Author Contributions

Conceptualization, R.A.R., N.S.b.S., and T.T.; formal analysis, R.A.R. and N.S.b.S.; investigation, R.A.R. and N.S.b.S.; data curation, R.A.R. and T.T.; writing—original draft, R.A.R.; writing—review and editing, R.A.R. and T.T.; supervision, T.T.; funding acquisition, R.A.R. and T.T.


This research was supported by Shinshu University Advanced Leading Graduate Program for Fiber Renaissance from the Ministry of Education, Culture, Sport, Science, and Technology (MEXT), Japan.


The authors are grateful to Kaneka Corp. for providing the PHBH as materials. The synchrotron radiation experiments were performed at the BL45XU of SPring-8 with the approval of RIKEN (proposal No. 20180079) and at the BL40B2 of SPring-8 with the approval of the Japanese Synchrotron Radiation Research Institute (JASRI) (proposal No. 2019A1213).

Conflicts of Interest

The authors declare no conflict of interest.


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Figure 1. SEM images and diameter distributions of the electrospun neat PHBH 2 wt% and PHBH composite nanofibers containing different natural product solutions. PHBH/15EC, PHBH/30EC, PHBH/15MC, and PHBH/30MC with different concentration ratios of ethanol–centella (EC) and methanol–centella (MC) (1%, 5%, and 10%). PHBH/10AP, PHBH/10EP, PHBH/30EP, and PHBH/30EH with concentration ratios of 1%, 5%, and 7% of acetone–propolis (AP), ethanol–propolis (EP), and ethanol–hinokitiol (EH).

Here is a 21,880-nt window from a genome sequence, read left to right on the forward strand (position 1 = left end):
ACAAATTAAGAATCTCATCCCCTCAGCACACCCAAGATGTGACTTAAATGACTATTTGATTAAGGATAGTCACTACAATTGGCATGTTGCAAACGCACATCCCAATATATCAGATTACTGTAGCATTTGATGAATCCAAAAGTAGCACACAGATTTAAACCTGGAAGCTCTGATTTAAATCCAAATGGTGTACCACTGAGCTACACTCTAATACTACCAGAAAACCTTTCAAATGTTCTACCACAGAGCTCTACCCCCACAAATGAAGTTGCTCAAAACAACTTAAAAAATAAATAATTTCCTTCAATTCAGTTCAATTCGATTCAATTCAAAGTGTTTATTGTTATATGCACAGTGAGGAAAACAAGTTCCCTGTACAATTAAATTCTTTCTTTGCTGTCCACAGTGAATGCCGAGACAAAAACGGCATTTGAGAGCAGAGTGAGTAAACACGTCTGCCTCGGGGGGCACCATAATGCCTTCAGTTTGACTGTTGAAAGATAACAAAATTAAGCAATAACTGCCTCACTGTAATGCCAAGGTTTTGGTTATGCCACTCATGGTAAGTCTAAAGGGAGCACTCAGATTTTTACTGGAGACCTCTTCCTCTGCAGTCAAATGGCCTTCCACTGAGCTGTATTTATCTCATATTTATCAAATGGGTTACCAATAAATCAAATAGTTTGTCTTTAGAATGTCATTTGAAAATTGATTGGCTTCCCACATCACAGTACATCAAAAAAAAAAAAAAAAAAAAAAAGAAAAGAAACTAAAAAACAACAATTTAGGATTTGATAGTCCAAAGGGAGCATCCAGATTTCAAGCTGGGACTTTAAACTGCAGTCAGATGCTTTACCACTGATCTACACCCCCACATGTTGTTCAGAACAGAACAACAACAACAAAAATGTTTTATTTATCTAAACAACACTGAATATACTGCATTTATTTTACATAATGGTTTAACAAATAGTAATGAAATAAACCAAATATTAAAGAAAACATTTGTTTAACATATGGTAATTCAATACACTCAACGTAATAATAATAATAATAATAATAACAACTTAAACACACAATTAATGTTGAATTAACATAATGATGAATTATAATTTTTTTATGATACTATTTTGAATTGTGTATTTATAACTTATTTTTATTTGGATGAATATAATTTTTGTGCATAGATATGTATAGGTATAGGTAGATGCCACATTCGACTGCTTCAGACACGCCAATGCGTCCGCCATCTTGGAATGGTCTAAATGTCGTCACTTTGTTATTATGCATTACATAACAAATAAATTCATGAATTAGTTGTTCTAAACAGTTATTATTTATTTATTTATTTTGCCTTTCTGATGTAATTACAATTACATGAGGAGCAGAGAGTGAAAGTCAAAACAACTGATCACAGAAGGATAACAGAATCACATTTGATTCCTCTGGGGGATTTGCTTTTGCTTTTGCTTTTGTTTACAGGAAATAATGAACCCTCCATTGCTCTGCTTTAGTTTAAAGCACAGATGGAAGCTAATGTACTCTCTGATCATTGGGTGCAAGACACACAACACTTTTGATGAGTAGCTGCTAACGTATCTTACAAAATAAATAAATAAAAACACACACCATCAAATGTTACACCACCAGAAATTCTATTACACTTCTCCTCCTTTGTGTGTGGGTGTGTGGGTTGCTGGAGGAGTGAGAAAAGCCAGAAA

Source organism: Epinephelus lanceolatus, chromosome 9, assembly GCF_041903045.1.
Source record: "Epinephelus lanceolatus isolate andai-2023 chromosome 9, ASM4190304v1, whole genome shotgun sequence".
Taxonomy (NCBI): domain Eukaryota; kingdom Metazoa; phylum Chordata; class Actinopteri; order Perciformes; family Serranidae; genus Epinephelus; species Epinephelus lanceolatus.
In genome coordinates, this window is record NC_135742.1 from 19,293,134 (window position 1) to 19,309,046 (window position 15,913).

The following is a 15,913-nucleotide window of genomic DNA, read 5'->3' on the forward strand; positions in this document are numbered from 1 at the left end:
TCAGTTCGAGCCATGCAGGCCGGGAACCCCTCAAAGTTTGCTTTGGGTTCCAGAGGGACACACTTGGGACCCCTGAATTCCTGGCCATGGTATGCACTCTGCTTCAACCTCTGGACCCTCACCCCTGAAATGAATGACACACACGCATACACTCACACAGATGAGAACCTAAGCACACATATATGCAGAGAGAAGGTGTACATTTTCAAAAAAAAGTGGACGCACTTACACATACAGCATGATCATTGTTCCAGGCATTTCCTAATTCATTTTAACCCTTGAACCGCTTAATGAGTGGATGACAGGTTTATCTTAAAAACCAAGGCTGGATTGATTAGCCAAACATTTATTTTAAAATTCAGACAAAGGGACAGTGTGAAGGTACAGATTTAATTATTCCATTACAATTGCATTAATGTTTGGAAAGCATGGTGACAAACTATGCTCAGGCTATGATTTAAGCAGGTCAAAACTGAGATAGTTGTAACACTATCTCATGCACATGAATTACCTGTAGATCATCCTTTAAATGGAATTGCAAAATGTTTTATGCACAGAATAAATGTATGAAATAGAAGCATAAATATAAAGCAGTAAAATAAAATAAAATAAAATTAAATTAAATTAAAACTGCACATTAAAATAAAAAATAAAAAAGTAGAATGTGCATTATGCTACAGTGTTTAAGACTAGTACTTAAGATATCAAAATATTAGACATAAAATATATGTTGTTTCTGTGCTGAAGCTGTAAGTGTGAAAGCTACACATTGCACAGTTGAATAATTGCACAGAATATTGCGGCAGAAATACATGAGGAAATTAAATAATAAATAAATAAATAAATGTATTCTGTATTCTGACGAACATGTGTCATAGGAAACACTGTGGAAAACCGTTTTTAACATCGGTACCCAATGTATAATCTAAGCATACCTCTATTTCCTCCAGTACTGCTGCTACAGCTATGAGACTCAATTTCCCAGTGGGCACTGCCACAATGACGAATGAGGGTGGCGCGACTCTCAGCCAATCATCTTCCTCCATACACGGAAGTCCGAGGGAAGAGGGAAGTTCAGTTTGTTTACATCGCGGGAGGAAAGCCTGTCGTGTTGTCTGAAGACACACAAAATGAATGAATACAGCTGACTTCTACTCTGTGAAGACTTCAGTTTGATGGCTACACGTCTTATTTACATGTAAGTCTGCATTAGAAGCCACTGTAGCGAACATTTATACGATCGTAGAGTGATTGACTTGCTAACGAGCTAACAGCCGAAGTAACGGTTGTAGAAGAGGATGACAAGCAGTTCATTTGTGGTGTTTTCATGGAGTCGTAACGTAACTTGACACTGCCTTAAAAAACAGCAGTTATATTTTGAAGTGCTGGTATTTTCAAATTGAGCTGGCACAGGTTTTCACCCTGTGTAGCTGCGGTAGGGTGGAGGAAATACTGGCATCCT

Figure 1. SEM images and diameter distributions of the electrospun neat PHBH 2 wt% and PHBH composite nanofibers containing different natural product solutions. PHBH/15EC, PHBH/30EC, PHBH/15MC, and PHBH/30MC with different concentration ratios of ethanol–centella (EC) and methanol–centella (MC) (1%, 5%, and 10%). PHBH/10AP, PHBH/10EP, PHBH/30EP, and PHBH/30EH with concentration ratios of 1%, 5%, and 7% of acetone–propolis (AP), ethanol–propolis (EP), and ethanol–hinokitiol (EH).